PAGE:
On November 12th 1996, Brooklyn rapper Lil Kim shocked the rap world with her  raunchy and honest debut album. Fourteen years later, anther femme from Queens, Ms. NickiMinaj, releases her debut, Pink Friday. Just as Kim has, Minaj is shaking up Hip Hop world, and setting a precedent for female rappers.  And just like her predecessor, MinaJ entered the scene more like a sex kitten than a hardcore spitter; once the sex appeal gained her attention, so did her rhymes.

Throughout the past year, Ms. Minaj went from a street sensation to a pop fad, and possibly the most sough- after rapper for track collaboration. Her transformation over the years deems her of Lady Gaga’s title: the Hip Hop version. Today, at the cusp of super-stardom, Minaj  has the chance to solidify her celebrity with Pink Friday; however, will she record live up to the hype?

Production – 8

Nicki has a lot of pop friendly beats on this album, which is fine, as the intention for Pink Friday was not for it to be dark or street. The album is to appeal to a universal market, and the production ensures it. It is a blend of light guitar riffs, R&B melodies, with a subtle influence from techno and house combinations meshed with a Hip Hop base. It has the perfect combination of complexity and simplicity. The kind that will catch the listener’s ear, but not overwhelm with too many sounds at once (see Blueprint 3).

Lyrics – 7

A very shaky seven. Overall, Minaj is impressive with lyrical skill. She toned her flow down a notch and re-framed from changing tones midst-verse, which gives Pink Friday less of a Mixtape feel.  It is interesting to note that several writers were credit for the album.  Perhaps Minaj did not write the album in its entirety, alluding that her debut was the canvas over which she did not have full control.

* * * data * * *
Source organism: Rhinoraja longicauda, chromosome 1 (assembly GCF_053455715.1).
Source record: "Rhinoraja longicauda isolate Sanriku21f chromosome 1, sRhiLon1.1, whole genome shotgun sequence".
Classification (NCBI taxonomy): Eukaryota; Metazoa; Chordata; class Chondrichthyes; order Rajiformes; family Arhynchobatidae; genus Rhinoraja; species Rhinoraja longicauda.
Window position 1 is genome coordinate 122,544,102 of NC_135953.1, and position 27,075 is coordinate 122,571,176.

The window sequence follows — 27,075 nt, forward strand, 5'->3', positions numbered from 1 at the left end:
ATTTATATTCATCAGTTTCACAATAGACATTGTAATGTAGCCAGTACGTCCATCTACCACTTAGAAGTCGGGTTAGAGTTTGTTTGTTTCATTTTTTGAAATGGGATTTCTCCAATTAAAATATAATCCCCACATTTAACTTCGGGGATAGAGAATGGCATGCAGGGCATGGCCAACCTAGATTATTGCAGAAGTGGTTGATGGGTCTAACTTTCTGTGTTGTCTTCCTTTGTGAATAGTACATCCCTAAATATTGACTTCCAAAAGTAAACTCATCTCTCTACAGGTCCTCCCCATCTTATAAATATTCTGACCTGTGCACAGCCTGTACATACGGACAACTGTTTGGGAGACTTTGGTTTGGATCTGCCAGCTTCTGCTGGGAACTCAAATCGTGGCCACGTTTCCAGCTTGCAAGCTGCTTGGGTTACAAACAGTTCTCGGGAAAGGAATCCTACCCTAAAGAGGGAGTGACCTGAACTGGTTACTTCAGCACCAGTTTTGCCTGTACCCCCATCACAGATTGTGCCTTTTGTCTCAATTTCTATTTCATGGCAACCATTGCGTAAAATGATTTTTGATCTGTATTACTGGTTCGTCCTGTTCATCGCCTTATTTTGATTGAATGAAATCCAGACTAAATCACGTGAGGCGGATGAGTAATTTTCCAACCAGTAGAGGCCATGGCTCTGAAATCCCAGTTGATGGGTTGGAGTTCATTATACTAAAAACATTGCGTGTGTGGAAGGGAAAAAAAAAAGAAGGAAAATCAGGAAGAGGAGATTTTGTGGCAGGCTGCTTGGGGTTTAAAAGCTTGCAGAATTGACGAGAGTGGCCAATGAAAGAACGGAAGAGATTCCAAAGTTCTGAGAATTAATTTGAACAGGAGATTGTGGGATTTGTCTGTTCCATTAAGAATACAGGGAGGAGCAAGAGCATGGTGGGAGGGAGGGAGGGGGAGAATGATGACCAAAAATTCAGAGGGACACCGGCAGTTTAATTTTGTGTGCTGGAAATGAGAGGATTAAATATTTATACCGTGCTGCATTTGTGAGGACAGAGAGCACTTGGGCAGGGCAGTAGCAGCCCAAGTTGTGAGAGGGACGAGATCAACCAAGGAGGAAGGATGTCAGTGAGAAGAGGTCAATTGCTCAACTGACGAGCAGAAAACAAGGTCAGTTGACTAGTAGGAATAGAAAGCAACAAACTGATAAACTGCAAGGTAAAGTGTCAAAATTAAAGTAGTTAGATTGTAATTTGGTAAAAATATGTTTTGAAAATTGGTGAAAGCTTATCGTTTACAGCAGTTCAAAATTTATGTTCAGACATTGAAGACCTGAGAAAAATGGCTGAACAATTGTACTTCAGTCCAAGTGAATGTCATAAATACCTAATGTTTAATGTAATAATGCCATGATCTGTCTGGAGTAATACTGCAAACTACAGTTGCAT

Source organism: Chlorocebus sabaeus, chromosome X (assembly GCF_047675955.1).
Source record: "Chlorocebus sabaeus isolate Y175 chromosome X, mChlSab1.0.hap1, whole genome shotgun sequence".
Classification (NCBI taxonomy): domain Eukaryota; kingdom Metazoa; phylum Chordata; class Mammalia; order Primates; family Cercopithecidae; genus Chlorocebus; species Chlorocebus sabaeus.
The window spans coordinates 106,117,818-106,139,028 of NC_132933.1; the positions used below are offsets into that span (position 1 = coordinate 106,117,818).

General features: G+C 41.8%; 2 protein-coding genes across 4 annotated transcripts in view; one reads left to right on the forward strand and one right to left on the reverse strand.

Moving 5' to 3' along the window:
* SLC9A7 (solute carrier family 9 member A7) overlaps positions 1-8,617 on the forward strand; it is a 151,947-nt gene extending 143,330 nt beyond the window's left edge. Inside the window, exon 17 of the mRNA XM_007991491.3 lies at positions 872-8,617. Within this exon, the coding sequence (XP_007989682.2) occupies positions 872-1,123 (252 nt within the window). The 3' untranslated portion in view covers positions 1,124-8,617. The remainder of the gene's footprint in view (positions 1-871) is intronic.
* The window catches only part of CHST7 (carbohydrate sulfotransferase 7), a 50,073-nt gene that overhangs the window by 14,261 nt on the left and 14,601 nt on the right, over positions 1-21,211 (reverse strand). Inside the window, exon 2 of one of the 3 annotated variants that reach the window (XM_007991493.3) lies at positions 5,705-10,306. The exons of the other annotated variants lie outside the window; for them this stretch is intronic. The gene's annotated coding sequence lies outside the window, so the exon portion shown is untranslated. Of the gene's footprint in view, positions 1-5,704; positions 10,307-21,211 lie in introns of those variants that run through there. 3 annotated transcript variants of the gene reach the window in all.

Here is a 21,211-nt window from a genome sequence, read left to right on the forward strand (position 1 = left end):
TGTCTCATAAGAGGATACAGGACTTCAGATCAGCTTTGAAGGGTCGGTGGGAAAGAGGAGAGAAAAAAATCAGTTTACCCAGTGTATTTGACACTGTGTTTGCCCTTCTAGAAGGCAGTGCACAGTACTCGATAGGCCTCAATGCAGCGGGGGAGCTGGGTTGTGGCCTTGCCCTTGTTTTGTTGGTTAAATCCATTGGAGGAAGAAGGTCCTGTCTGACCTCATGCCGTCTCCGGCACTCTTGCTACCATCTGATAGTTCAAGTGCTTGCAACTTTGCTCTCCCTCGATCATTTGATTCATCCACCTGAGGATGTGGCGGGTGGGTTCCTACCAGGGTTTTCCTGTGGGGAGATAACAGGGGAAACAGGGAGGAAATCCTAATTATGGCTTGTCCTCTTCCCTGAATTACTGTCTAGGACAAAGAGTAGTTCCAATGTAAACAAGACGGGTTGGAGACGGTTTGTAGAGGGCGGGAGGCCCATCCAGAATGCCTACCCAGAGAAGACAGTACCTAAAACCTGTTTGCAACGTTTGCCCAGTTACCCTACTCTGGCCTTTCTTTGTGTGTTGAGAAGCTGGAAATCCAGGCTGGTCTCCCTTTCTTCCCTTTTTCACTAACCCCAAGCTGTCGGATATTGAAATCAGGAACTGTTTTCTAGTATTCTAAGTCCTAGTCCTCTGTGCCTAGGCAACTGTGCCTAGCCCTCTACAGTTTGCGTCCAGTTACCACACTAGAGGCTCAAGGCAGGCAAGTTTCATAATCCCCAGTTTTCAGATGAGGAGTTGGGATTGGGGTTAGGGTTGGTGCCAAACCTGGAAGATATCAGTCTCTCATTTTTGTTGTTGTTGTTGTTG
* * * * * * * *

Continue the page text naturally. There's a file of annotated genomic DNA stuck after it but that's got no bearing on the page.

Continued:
Songs – 9

The content is the shining point. Minaj takes the first song of her album to serve as her own introduction, explaining where she’s been and where  she intends to be.  The first track in itself puts the perception of Minaj being a one-dimensional artist to a rest.  Her particularly gems include “I’m the best” , “The Old Nicki,”  “Fly,” “Did it on em.”

Conclusion – 8

Minaj could have followed the path of her predecessors, and more than likely she would have cornered herself in a market niche difficult to escape from. Instead, she stepped outside the box and created a new lane for female artists. The basis of her music is not sexually motivated (although Minaj’s identity is solely based on sex appeal). Her range of topics and style are as broad as her fan base. Lil’ Kim paved way; but Minaj re-set the standard.